In certain embodiments, the curing rate of the resin may be accelerated by contacting the resin or wood components with a curing agent. The curing agent may be a conventional curing accelerator such as a carboxylic acid ester, a lactone, an organic carbonate or a resorcinol-glutaraldehyde resin such as is disclosed in U.S. Pat. No. 5,498,647 of Mar. 12, 1996 to D. Shiau et al. The amount of curing agent can vary over a wide range such as that of about 1% to 20% of the resin solids.

E. Formation of a Binder of the Invention

Although the constituents of the invention can be mixed in any order, in certain embodiments, the order of the steps of mixing constituents A, B, and C (and optionally other constituents) may be important. In such embodiments, an in-situ urethane polymerization forming a high performance polyisocyanate/aromatic oil/polyol based wood binder adhesive can be developed.

Accordingly, in one embodiment, the invention encompasses a method of making an adhesive binder wherein a polyol, preferably a triol, is first added to an aromatic oil. The mixture is then added to a polyisocyanate (e.g., pMDI).

F. Application of Binder

As is conventional in the art, the adhesive, i.e. binder together with any additives, is applied to wood product fibers, flakes, chips, strands and the like by various spraying techniques whereas it is generally applied to veneers by coaters. The adhesive applied to the wood components is referred to herein as a coating even though it may be in the form of small resin particles such as atomized particles which do not form a continuous coating.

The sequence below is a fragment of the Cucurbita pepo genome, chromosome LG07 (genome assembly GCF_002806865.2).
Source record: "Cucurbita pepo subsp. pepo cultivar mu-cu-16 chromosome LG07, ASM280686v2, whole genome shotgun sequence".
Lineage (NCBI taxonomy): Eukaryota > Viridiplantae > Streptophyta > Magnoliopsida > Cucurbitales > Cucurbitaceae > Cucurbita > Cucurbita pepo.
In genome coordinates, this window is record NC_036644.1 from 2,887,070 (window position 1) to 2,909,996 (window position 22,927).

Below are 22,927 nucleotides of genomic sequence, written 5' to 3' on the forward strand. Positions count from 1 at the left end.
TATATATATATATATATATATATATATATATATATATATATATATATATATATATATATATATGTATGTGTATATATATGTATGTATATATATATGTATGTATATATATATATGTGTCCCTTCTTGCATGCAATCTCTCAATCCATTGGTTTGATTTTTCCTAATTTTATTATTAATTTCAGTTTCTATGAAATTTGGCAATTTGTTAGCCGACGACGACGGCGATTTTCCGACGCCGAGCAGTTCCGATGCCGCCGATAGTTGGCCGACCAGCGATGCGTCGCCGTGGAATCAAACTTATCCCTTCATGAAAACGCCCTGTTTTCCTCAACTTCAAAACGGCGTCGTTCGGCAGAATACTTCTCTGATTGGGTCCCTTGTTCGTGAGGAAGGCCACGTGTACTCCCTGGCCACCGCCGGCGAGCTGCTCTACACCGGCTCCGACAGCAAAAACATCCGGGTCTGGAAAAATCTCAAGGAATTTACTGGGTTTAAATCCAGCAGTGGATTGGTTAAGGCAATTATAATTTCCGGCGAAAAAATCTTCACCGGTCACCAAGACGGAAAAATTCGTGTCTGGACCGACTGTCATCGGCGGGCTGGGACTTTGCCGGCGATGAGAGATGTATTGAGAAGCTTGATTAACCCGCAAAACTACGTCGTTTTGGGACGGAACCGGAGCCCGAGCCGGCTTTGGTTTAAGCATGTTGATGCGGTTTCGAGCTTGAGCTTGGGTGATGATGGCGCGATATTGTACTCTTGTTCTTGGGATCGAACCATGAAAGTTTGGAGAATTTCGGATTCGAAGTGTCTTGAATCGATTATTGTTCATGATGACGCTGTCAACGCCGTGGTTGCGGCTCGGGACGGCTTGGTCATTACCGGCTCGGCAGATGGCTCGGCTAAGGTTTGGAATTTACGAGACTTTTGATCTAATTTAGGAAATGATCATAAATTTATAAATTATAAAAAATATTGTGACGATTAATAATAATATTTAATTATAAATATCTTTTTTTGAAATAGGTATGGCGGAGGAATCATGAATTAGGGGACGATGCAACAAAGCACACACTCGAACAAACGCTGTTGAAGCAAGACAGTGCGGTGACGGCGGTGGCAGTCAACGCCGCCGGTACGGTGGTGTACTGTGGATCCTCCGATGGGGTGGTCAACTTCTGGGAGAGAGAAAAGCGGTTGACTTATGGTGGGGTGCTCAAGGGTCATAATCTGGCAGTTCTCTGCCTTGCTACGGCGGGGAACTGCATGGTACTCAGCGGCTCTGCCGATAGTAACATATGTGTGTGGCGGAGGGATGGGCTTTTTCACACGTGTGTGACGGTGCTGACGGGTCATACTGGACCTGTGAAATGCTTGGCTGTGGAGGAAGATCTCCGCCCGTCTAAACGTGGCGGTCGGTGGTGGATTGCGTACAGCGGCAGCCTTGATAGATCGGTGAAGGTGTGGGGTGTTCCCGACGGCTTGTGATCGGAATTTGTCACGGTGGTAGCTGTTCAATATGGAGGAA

The range of resin solids in the resole resin before curing which are applied to the wood components can vary from about 1% to 15% and preferably 2% to 8% by weight of the wood components on dry finished panel weight depending of the quality of the panel product desired.

Hot pressing conditions for the panels utilizing the resinous adhesive of this invention will depend on the thickness of the board, the type of board, as well as on the resin characteristics. Generally, the platen temperatures can vary from about 240° F. (115° C.) to 450° F. (232° C.) with applied pressures which can range up to about 1200 psi for about 2 to 10 minutes.

In certain embodiments, the kinetics of the adhesive reaction at 220° F. appears to be immediate.

In one embodiment, the polyisocyanate is applied to the cellulosic material prior to application of a polyol or a polyol/aromatic oil mixture.

F. The Material Components

The basic raw materials for composites (e.g., a wood-product laminate) which can be made with the adhesives of this invention may be derived from various sources. For example, wood components in the form of wood fibers, chips, shavings, strands, flakes, particles and veneers. These materials which are used to prepare the laminated composites are referred to generally herein as wood components. The manufactured products include hardboard, particleboard, fiberboard, waferboard, strand-board and the like as well as plywood, and LVL. The internal bond strength of these products will be at least about 30 pounds per square inch (psi). Other materials beyond wood can also be used.